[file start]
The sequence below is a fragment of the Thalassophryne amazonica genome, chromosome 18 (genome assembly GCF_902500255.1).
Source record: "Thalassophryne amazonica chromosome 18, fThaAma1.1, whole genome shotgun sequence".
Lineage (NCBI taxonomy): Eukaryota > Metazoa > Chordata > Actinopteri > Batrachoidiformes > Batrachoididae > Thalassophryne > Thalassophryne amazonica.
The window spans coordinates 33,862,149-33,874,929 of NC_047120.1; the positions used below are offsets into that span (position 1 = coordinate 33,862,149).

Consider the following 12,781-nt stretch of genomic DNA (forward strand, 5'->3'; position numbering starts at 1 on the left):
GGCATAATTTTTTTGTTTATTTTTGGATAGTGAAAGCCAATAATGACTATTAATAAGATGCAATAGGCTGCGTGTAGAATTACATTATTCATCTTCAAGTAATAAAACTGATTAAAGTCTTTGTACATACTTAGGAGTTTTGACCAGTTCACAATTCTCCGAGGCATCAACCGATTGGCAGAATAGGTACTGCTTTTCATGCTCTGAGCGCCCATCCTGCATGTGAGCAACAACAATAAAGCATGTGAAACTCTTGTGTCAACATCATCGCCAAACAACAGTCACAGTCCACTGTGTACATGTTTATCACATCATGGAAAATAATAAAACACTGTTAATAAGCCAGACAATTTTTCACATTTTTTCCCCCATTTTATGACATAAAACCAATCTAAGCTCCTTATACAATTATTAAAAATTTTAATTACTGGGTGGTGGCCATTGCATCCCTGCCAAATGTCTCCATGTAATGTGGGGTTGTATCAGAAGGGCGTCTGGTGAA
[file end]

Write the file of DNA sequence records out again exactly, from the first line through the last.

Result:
The sequence below is a fragment of the Thalassophryne amazonica genome, chromosome 18 (genome assembly GCF_902500255.1).
Source record: "Thalassophryne amazonica chromosome 18, fThaAma1.1, whole genome shotgun sequence".
Lineage (NCBI taxonomy): Eukaryota > Metazoa > Chordata > Actinopteri > Batrachoidiformes > Batrachoididae > Thalassophryne > Thalassophryne amazonica.
The window spans coordinates 33,862,149-33,874,929 of NC_047120.1; the positions used below are offsets into that span (position 1 = coordinate 33,862,149).

Consider the following 12,781-nt stretch of genomic DNA (forward strand, 5'->3'; position numbering starts at 1 on the left):
GGCATAATTTTTTTGTTTATTTTTGGATAGTGAAAGCCAATAATGACTATTAATAAGATGCAATAGGCTGCGTGTAGAATTACATTATTCATCTTCAAGTAATAAAACTGATTAAAGTCTTTGTACATACTTAGGAGTTTTGACCAGTTCACAATTCTCCGAGGCATCAACCGATTGGCAGAATAGGTACTGCTTTTCATGCTCTGAGCGCCCATCCTGCATGTGAGCAACAACAATAAAGCATGTGAAACTCTTGTGTCAACATCATCGCCAAACAACAGTCACAGTCCACTGTGTACATGTTTATCACATCATGGAAAATAATAAAACACTGTTAATAAGCCAGACAATTTTTCACATTTTTTCCCCCATTTTATGACATAAAACCAATCTAAGCTCCTTATACAATTATTAAAAATTTTAATTACTGGGTGGTGGCCATTGCATCCCTGCCAAATGTCTCCATGTAATGTGGGGTTGTATCAGAAGGGCGTCTGGTGAA